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Transportation is another pandemic hurdle for those seeking treatment

The pandemic succeeded in calling renewed attention to some of society’s greatest inequities, from housing and mental health to addiction and unemployment. Transportation is no exception.

Mauro Falaschetti, front, Philadelphia Recovery Residences owner, provides transportation to AA ad NA meetings for residents. He is shown here with volunteer Robert Bostley, back left, and his vehicle in the parking spot behind his recovery house in South Philadelphia.
Mauro Falaschetti, front, Philadelphia Recovery Residences owner, provides transportation to AA ad NA meetings for residents. He is shown here with volunteer Robert Bostley, back left, and his vehicle in the parking spot behind his recovery house in South Philadelphia.Read more/03386073 / / Staff Photographer

Mauro Falaschetti can rattle off the numbers.

About 25 people are living in the three recovery houses he owns and operates through Philadelphia Recovery Residences in South Philly.

And before COVID-19, Falaschetti said, he was proud to boast about dozens of Alcoholics Anonymous and Narcotics Anonymous meetings within two miles of the housing; many are now halted or conducted on Zoom. Those aren’t the same, he said, so the residents head to the Northeast, where some in-person meetings are still happening.

Getting to meetings is where things get tricky. Philadelphia Recovery Residences has two vans providing transport to outpatient care and 12-step meetings, but because of social distancing, only seven people can ride at a time instead of the usual 13. That means making multiple trips or hailing an Uber. And rideshare is about twice as expensive nowadays, he said.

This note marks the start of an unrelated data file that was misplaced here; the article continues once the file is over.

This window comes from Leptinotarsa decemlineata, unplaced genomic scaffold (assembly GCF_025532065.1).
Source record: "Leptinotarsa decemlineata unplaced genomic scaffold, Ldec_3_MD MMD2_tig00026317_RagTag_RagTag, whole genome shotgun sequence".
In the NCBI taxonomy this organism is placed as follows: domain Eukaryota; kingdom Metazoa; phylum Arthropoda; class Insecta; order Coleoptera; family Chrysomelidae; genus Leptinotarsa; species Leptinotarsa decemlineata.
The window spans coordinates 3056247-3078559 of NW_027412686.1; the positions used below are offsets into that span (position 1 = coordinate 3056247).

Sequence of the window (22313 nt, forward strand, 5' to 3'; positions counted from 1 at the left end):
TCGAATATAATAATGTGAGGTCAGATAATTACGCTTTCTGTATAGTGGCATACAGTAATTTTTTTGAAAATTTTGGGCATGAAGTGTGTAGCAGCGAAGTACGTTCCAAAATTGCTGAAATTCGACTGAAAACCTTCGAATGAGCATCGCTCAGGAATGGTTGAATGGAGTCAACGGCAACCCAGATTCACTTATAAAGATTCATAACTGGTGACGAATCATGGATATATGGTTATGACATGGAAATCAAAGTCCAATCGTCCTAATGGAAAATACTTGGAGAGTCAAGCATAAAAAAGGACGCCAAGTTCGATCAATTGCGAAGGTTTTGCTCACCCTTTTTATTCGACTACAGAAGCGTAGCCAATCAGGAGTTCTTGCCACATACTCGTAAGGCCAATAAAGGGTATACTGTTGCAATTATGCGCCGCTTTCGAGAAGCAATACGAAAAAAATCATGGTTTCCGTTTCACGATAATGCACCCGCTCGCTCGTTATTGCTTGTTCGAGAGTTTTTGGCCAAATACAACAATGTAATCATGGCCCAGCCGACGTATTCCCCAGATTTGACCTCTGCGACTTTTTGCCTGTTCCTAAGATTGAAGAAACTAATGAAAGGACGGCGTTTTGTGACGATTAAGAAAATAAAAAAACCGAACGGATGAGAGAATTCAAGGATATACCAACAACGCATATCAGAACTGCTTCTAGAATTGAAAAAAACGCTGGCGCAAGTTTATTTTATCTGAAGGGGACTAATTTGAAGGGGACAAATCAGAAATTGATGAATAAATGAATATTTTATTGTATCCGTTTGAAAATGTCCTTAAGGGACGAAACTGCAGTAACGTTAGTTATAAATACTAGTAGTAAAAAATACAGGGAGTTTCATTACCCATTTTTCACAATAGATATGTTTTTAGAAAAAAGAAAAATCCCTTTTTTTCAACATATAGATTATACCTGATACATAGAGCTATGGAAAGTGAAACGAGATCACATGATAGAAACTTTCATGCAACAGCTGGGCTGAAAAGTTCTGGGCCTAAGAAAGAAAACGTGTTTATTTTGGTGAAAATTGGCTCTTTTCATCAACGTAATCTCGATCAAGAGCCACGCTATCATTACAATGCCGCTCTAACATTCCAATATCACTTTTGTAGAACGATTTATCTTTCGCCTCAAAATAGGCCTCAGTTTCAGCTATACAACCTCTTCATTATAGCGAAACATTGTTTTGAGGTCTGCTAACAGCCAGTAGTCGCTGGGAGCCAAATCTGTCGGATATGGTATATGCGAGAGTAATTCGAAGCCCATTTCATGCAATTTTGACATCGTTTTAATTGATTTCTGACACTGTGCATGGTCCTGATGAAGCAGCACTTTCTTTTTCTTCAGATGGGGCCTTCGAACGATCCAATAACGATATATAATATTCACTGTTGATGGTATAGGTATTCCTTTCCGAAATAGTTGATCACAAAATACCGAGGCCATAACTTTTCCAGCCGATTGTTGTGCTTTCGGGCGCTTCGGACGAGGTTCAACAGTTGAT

It’s draining.

“We’ve found ways around it. The problem is, there are so many other problems that are also minimal like that due to the scenario,” Falaschetti said. “That it kind of tips the scale into a point of, like, we’ve figured everything else out, and now we still have to figure this out?”

The pandemic has brought renewed attention to some of society’s greatest inequities, from housing and health care to education and unemployment. Transportation is no exception. Whether it’s a more costly rideshare that chips away at constrained budgets, or “erratic” SEPTA schedules, transportation challenges over the last few months are another hurdle for some who depend on the services the most.

Getting a Lyft for patients got much harder right as COVID-19 hit the Philadelphia region, said Brooke Feldman, center manager for CleanSlate outpatient treatment centers.